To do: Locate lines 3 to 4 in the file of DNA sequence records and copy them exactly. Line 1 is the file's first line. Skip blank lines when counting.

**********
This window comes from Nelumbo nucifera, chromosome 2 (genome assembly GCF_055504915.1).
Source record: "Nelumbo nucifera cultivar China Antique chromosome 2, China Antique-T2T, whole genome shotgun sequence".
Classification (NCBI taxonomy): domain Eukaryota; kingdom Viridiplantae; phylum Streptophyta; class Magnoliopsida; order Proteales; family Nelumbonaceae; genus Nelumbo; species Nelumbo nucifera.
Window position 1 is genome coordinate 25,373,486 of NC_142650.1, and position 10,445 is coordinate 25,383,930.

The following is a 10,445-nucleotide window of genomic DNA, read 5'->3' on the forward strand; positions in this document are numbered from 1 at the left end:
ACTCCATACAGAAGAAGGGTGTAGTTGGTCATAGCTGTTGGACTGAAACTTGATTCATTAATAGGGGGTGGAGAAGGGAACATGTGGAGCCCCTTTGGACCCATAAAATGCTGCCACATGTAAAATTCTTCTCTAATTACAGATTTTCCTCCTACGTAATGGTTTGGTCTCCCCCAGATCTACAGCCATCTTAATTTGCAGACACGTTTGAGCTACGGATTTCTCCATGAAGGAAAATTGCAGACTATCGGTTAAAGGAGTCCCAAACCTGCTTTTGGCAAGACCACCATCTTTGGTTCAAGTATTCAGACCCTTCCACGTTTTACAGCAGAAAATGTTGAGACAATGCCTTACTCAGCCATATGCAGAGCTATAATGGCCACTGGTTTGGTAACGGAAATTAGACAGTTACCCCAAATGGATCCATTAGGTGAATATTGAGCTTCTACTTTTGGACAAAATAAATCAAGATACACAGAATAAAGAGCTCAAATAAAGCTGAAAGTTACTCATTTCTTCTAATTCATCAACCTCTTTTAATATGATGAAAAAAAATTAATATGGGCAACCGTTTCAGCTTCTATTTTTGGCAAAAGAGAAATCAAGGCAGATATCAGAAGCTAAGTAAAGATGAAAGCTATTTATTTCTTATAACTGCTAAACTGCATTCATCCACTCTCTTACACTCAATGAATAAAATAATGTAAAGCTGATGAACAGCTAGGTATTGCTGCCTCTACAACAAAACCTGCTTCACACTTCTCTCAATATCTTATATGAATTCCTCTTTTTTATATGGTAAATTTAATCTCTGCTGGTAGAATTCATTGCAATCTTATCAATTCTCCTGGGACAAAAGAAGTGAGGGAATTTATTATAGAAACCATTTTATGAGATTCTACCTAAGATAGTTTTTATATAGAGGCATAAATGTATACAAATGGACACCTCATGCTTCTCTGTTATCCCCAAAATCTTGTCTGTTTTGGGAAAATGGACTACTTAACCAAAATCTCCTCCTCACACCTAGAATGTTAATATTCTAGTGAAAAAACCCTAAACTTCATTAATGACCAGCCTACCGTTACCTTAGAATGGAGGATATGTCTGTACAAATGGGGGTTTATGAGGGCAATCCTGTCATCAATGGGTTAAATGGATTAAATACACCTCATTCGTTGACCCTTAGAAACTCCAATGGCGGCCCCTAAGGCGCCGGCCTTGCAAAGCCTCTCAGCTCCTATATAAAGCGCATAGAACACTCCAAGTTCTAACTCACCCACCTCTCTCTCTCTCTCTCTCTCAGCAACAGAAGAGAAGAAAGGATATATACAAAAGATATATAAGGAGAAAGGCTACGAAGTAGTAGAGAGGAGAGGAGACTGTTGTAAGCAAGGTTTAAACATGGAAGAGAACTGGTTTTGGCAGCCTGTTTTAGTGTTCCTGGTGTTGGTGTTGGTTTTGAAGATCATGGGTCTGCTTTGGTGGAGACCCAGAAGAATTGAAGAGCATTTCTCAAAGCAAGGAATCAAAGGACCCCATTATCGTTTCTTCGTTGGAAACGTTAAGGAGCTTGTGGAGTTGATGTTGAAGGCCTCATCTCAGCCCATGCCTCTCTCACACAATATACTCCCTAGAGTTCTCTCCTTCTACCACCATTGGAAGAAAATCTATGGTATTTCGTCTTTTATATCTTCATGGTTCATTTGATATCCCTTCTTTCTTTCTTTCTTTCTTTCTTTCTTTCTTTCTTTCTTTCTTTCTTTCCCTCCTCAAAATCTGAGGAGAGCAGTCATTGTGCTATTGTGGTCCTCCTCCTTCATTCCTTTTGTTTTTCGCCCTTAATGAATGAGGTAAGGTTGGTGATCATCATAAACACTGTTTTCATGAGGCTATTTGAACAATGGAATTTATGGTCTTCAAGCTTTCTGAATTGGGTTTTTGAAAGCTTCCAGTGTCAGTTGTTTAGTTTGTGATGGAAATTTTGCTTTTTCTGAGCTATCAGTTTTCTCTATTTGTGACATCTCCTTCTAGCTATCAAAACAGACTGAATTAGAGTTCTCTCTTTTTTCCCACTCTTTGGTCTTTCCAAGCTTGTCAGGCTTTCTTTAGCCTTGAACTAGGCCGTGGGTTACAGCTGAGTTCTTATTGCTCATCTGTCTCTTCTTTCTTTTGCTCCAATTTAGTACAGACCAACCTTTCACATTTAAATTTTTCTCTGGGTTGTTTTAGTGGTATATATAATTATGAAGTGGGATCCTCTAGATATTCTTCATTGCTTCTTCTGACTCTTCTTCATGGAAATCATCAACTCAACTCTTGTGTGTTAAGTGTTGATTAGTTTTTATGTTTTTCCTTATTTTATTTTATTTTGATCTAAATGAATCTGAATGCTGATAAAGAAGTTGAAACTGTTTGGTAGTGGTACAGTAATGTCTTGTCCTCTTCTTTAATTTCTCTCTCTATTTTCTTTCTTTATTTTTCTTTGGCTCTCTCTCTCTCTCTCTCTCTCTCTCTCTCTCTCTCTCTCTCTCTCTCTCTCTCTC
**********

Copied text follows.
Classification (NCBI taxonomy): domain Eukaryota; kingdom Viridiplantae; phylum Streptophyta; class Magnoliopsida; order Proteales; family Nelumbonaceae; genus Nelumbo; species Nelumbo nucifera.
Window position 1 is genome coordinate 25,373,486 of NC_142650.1, and position 10,445 is coordinate 25,383,930.